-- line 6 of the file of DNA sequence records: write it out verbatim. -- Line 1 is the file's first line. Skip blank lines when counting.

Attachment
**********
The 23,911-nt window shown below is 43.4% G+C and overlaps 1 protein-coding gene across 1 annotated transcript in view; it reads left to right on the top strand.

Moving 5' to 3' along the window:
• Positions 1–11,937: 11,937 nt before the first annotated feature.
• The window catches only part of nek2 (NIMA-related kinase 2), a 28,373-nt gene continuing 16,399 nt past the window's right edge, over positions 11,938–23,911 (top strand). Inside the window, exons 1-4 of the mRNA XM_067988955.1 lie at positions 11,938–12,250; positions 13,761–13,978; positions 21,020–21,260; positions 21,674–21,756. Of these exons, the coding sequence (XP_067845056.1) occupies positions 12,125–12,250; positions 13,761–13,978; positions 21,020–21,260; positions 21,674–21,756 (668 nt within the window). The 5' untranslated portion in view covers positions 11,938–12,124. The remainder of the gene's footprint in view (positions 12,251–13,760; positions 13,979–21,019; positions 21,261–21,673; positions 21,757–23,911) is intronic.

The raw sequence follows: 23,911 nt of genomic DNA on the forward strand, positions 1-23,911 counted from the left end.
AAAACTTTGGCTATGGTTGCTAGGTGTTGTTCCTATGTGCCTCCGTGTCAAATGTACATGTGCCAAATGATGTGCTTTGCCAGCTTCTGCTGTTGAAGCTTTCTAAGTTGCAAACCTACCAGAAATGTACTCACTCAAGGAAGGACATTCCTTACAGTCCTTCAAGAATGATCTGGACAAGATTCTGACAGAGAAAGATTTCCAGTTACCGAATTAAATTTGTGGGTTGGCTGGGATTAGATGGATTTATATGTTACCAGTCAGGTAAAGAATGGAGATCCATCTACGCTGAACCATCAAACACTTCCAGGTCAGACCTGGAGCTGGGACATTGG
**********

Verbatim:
AAAACTTTGGCTATGGTTGCTAGGTGTTGTTCCTATGTGCCTCCGTGTCAAATGTACATGTGCCAAATGATGTGCTTTGCCAGCTTCTGCTGTTGAAGCTTTCTAAGTTGCAAACCTACCAGAAATGTACTCACTCAAGGAAGGACATTCCTTACAGTCCTTCAAGAATGATCTGGACAAGATTCTGACAGAGAAAGATTTCCAGTTACCGAATTAAATTTGTGGGTTGGCTGGGATTAGATGGATTTATATGTTACCAGTCAGGTAAAGAATGGAGATCCATCTACGCTGAACCATCAAACACTTCCAGGTCAGACCTGGAGCTGGGACATTGG